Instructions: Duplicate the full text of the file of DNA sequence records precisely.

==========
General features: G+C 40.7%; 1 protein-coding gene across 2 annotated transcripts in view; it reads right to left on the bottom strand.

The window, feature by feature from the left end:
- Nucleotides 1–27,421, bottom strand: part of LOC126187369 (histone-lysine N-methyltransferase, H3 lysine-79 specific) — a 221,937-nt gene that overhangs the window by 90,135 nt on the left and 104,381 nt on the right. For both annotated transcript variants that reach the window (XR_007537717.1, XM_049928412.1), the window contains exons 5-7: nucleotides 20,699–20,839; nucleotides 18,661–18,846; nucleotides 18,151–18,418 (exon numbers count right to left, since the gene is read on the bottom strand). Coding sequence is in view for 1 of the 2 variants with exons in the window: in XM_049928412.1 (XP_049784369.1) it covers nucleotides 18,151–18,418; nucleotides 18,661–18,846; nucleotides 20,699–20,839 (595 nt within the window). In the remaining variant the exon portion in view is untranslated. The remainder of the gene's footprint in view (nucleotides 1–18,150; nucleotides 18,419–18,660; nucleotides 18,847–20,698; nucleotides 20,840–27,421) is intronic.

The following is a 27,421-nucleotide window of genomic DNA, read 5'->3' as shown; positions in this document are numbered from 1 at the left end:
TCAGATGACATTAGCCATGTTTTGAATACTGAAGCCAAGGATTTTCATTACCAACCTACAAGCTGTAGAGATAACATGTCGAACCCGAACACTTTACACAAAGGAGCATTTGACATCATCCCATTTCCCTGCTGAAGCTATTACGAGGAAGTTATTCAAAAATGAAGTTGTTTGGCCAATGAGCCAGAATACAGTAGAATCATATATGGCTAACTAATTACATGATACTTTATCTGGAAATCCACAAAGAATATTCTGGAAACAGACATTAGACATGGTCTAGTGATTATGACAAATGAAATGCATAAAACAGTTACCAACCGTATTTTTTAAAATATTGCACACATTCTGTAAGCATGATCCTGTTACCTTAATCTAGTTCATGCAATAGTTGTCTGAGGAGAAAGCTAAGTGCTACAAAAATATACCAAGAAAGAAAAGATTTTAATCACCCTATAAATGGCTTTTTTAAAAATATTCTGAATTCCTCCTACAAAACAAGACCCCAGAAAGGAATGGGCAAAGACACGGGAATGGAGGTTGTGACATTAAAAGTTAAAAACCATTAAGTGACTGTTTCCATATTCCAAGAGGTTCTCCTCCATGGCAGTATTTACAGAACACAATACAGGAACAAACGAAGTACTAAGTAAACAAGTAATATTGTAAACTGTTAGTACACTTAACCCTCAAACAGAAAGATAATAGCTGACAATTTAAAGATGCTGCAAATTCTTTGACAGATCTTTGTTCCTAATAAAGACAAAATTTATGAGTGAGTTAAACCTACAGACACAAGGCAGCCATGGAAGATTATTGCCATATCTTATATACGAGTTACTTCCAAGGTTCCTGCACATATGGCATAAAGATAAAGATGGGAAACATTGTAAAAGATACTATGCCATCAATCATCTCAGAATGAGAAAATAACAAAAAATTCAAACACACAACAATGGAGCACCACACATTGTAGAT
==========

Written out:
General features: G+C 40.7%; 1 protein-coding gene across 2 annotated transcripts in view; it reads right to left on the bottom strand.

The window, feature by feature from the left end:
- Nucleotides 1–27,421, bottom strand: part of LOC126187369 (histone-lysine N-methyltransferase, H3 lysine-79 specific) — a 221,937-nt gene that overhangs the window by 90,135 nt on the left and 104,381 nt on the right. For both annotated transcript variants that reach the window (XR_007537717.1, XM_049928412.1), the window contains exons 5-7: nucleotides 20,699–20,839; nucleotides 18,661–18,846; nucleotides 18,151–18,418 (exon numbers count right to left, since the gene is read on the bottom strand). Coding sequence is in view for 1 of the 2 variants with exons in the window: in XM_049928412.1 (XP_049784369.1) it covers nucleotides 18,151–18,418; nucleotides 18,661–18,846; nucleotides 20,699–20,839 (595 nt within the window). In the remaining variant the exon portion in view is untranslated. The remainder of the gene's footprint in view (nucleotides 1–18,150; nucleotides 18,419–18,660; nucleotides 18,847–20,698; nucleotides 20,840–27,421) is intronic.

The following is a 27,421-nucleotide window of genomic DNA, read 5'->3' as shown; positions in this document are numbered from 1 at the left end:
TCAGATGACATTAGCCATGTTTTGAATACTGAAGCCAAGGATTTTCATTACCAACCTACAAGCTGTAGAGATAACATGTCGAACCCGAACACTTTACACAAAGGAGCATTTGACATCATCCCATTTCCCTGCTGAAGCTATTACGAGGAAGTTATTCAAAAATGAAGTTGTTTGGCCAATGAGCCAGAATACAGTAGAATCATATATGGCTAACTAATTACATGATACTTTATCTGGAAATCCACAAAGAATATTCTGGAAACAGACATTAGACATGGTCTAGTGATTATGACAAATGAAATGCATAAAACAGTTACCAACCGTATTTTTTAAAATATTGCACACATTCTGTAAGCATGATCCTGTTACCTTAATCTAGTTCATGCAATAGTTGTCTGAGGAGAAAGCTAAGTGCTACAAAAATATACCAAGAAAGAAAAGATTTTAATCACCCTATAAATGGCTTTTTTAAAAATATTCTGAATTCCTCCTACAAAACAAGACCCCAGAAAGGAATGGGCAAAGACACGGGAATGGAGGTTGTGACATTAAAAGTTAAAAACCATTAAGTGACTGTTTCCATATTCCAAGAGGTTCTCCTCCATGGCAGTATTTACAGAACACAATACAGGAACAAACGAAGTACTAAGTAAACAAGTAATATTGTAAACTGTTAGTACACTTAACCCTCAAACAGAAAGATAATAGCTGACAATTTAAAGATGCTGCAAATTCTTTGACAGATCTTTGTTCCTAATAAAGACAAAATTTATGAGTGAGTTAAACCTACAGACACAAGGCAGCCATGGAAGATTATTGCCATATCTTATATACGAGTTACTTCCAAGGTTCCTGCACATATGGCATAAAGATAAAGATGGGAAACATTGTAAAAGATACTATGCCATCAATCATCTCAGAATGAGAAAATAACAAAAAATTCAAACACACAACAATGGAGCACCACACATTGTAGAT